All posts by Daniel

This Oculus Quest Mixed Reality Apartment Is Straight Out Of Minority Report

Oculus Quest hand-tracking turns one apartment into an XR playground. 

Remember that scene in Minority Report where Tom Cruise’s character cycles through a bunch of important police data by swiping his hands across a massive holographic display? Imagine having that same type of interactivity while sitting on your couch; or your dining room table; hell, maybe even your toilet.

XR wizard Greg Madison, an interaction designer for spatial computing, has made science-fiction a reality by turning his own home into a mixed reality playground using the Oculus Quest.

In a short video posted yesterday to Twitter, Madison shows off a custom-built VR environment layered perfectly over his real-world apartment. This means the virtual table in his dining room could actually be leaned on; the sofa in his virtual living room is, for all intents and purposes, a real sofa.

However, these are no ordinary pieces of digital furniture. VR should be better than reality, and Madison’s project definitely fully embraces that ideology. Like an early-2000’s science fiction film, several of the chairs, tables, and other amenities of Madison’s mixed reality apartment feature various interactive displays that can be controlled via the Quest’s built-in hand-tracking.

In the video, Madison can be seen navigating a tabletop version of Google Maps paired to his dining room table, scrolling through sheet music above an electronic keyboard, interacting with the Bigscreen app on the living room TV, and scrolling the web from the comfort of an armchair. 

Image Credit: Greg Madison

Given the Quest’s generous guardian-boundary limit, it’s encouraging to see developers continue to build VR experiences that take advantage of this exciting technology. We recently covered the alpha release of an ambitious location-based shooter for the Quest that pushes the boundaries of standalone VR. Hopefully, Madison motivates Oculus, as well as other VR developers to continue exploring the Quest’s potential as a mixed reality, location-based platform.

To check out more of Madison’s unique spatial reality projects, make sure to drop by his official Twitter

Feature Image Credit: Greg Madison

The post This Oculus Quest Mixed Reality Apartment Is Straight Out Of Minority Report appeared first on VRScout.

Lenovo Announces Oculus Go Competitor For Classrooms

Consumer electronics giant Lenovo announced a 3DoF standalone VR headset for the education market.

UPDATE: This article previously focused on an FCC filing pointing to a low cost VR headset from Lenovo and then GamingScienceTeacher pointed out the recent announcement.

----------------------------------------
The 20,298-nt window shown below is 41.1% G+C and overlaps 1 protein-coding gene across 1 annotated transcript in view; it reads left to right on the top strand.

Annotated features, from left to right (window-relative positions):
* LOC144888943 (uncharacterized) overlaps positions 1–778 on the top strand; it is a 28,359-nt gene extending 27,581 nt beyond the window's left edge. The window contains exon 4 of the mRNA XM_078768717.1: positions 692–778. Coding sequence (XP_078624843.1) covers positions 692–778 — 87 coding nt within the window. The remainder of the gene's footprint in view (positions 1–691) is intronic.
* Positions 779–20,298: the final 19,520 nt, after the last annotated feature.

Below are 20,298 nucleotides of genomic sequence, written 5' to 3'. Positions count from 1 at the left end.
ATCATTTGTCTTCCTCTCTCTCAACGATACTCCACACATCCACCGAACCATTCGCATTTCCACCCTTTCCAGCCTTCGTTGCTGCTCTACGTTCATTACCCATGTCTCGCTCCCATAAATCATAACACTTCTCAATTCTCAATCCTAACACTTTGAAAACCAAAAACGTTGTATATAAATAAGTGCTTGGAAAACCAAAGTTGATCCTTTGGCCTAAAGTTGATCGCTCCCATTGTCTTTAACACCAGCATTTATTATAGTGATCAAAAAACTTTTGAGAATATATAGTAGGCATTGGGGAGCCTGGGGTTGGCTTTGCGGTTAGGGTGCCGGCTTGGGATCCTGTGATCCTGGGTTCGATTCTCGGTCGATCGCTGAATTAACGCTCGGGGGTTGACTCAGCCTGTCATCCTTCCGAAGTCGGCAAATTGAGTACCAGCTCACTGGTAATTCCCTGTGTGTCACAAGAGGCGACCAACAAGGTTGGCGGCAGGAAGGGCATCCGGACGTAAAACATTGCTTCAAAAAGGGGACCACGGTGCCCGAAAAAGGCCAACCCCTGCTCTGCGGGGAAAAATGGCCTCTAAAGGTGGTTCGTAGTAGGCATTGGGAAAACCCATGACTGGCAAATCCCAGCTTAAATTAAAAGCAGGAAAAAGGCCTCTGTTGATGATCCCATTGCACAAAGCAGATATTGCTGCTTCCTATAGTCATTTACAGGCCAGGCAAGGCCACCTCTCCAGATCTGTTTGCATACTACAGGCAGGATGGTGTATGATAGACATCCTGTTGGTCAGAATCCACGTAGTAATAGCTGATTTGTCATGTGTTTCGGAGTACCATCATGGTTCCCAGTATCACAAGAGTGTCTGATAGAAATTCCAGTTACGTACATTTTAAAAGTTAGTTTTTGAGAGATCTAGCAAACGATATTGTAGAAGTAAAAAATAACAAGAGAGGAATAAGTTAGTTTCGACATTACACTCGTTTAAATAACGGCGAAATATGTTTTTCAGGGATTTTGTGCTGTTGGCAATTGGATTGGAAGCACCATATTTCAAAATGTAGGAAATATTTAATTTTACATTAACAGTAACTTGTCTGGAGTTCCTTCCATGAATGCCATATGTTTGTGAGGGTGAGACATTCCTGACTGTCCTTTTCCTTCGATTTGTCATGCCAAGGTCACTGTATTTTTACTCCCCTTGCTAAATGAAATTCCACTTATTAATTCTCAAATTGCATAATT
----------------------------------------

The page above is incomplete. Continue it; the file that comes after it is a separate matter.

Called VR Classroom 2, the headset resembles Facebook’s Oculus Go, but with large padding on the backstrap. This is likely to balance the weight of the frontbox for a more comfortable experience.

Like Oculus Go and Oculus Quest, this is a standalone headset. That means the processing is done on the headset, so no PC is required.


No cameras are visible on the headset and no positional tracking system is listed so this is most likely a 3DoF headset like Oculus Go. That means it likely only tracks the rotation of your head, not the position. This means the world feels locked to your head when you lean forward, backward, or to the side.

The headset uses the Snapdragon 835 chipset, the same as is used in the Oculus Quest.

The resolution is listed as 1920×2160 per eye, meaning the headset uses a 4K panel. This should give comparable panel sharpness to the HP Reverb, which should allow even small text to be read — which is an important feature for educational apps. The refresh rate is 75 Hz, slightly higher than the Go’s 72 Hz.

Unlike the Go or Quest, Lenovo’s headset supports microSD cards to expand the storage. 64GB of onboard storage is provided.

Integrated audio means students won’t need to plug in headphones, and a 4200 mAh battery means that assuming the software is not badly optimized, the headset should run for even longer than Facebook’s standalone products.

No price is listed, and there’s no indication of Lenovo offering this outside the education market.

Lenovo’s Fourth VR Headset

This isn’t Lenovo’s first VR headset- or even their first standalone. Back in 2018 the company partnered with Google to deliver the Mirage Solo, which launched during the same week as Facebook’s Oculus Go. The headset featured positional tracking, but the controller (like Go’s) was only 3DoF, acting as a laser pointer.

By all accounts the Mirage Solo did not sell large volumes on the market. This is likely due to the fact that it was twice the price of the Oculus Go while not providing the 6DoF tracked controllers of PC VR and Oculus Quest or any ports of major PC VR titles.